PFIT TIP: You can click on “Breakfast” or “Dinner” and view a pie graph of that individual meal. I prefer dinner to be lower in carbs so this is an easy way to check that in a jiffy.

5. Not consistent

This is probably the most common problem I see. People will log for 4-5 days in a row, only to go MIA on me, especially over the weekend. Or, they will miss meals or snacks here and there.

LoseIt only works if you give it accurate information. You can’t really know what you need to change, and no one can really make helpful suggestions, unless you have accurate information. While logging does make you more aware of what you are putting in your body, logging accurate information consistently is the only way you can really guarantee you are truly doing everything you need to do.

How can you decide if you can or cannot afford something if you never looked at what was coming in and out of your bank account? You can’t. You actually might be able to afford something once you look at where you may be wasting money (and could save money) and the same goes for diet. You may be wasting calories on something you don’t even really love, but you’ll never know until you log consistently and let the LoseIt! app teach you more and more about food – and about yourself.

6. Logging after you eat

trying to rememberOftentimes, I will comment, “don’t forget to log” when I see missing data and I will get a response like “Oh, I meant to log it later” or “I’ll do it now”. Logging after we eat normally results in inaccurate information. I’m pretty dang good at logging and I STILL will forget I grabbed 6 cashews unless I log it the second they go into my hand. We just forget things.

We mean well, but those little mistakes can sabotage our results. We forget the olive oil we used to cook with. We forget toppings, dressings and ingredients. Then we get frustrated because we feel like we are doing everything right but not getting the results we deserve, when the truth is we are not doing everything right. We aren’t logging right. Not only that, we don’t know what to fix because we don’t have all the data we need to make the right changes. We have room to improve.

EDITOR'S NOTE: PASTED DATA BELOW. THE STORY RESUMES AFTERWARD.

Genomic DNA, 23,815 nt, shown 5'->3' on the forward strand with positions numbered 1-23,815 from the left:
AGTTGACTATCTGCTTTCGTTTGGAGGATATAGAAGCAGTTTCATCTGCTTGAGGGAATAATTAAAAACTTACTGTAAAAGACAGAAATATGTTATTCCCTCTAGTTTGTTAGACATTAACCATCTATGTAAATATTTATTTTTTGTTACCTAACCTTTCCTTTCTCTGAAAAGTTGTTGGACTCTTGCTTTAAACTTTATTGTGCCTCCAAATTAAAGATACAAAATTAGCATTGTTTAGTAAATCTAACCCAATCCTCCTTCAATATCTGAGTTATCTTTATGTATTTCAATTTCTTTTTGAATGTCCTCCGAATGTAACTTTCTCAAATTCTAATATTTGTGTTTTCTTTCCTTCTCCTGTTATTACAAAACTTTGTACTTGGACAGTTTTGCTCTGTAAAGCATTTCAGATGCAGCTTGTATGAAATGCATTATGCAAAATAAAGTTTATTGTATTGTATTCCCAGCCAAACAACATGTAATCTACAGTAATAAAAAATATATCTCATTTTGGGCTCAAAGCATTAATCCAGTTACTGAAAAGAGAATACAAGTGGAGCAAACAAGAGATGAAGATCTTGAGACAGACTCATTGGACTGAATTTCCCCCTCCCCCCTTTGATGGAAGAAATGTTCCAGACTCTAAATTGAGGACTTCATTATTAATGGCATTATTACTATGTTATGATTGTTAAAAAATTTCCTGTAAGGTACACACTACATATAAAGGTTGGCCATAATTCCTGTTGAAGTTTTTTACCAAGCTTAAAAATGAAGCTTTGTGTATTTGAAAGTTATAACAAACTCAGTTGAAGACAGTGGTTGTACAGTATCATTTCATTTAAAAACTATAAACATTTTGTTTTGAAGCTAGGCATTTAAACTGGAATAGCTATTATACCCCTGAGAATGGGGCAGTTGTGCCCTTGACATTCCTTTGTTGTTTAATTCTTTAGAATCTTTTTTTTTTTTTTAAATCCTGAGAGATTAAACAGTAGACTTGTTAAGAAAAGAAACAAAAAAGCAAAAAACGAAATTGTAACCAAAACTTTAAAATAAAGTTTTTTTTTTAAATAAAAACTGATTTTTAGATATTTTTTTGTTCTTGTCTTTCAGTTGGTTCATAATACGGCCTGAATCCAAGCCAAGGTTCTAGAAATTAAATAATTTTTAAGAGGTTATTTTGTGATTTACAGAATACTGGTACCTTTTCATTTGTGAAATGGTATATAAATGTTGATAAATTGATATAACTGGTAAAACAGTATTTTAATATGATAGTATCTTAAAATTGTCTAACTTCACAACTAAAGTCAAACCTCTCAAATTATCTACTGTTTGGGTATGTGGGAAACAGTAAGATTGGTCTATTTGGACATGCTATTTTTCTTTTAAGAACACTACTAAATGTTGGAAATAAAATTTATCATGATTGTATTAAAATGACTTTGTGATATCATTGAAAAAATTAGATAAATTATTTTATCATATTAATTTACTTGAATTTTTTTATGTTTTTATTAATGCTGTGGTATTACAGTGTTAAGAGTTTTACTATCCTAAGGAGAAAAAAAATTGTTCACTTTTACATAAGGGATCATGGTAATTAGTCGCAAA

The best way to log is BEFORE it goes in your mouth.

5 Questions To Keep An Accurate Log:

When in doubt, ask the following questions
1. Does the food you’ve chosen have all the macro nutrients listed?
2. Are there many choices to choose from? Often times a misspelled word or different title will pull better data.
3. Are the calories in line with most of the other data or are they way off?
4. Is it measurable? Avoid “1 serving” unless it’s prepackaged or a verified restaurant item. Always choose foods you can measure and compare accurately, preferably in ounces.
5. Is it something I can break down and enter more accurately on my own? As you log, you will begin to recognize what 1 ounce of goat cheese looks like or how 4 ounces of chicken looks on your plate. Not only is it typically more accurate to add each ingredient individually as you see it rather than just choose a random food item someone added to the LoseIt app, it’s great practice to analyze your entries and practice your eyeball-measuring skills.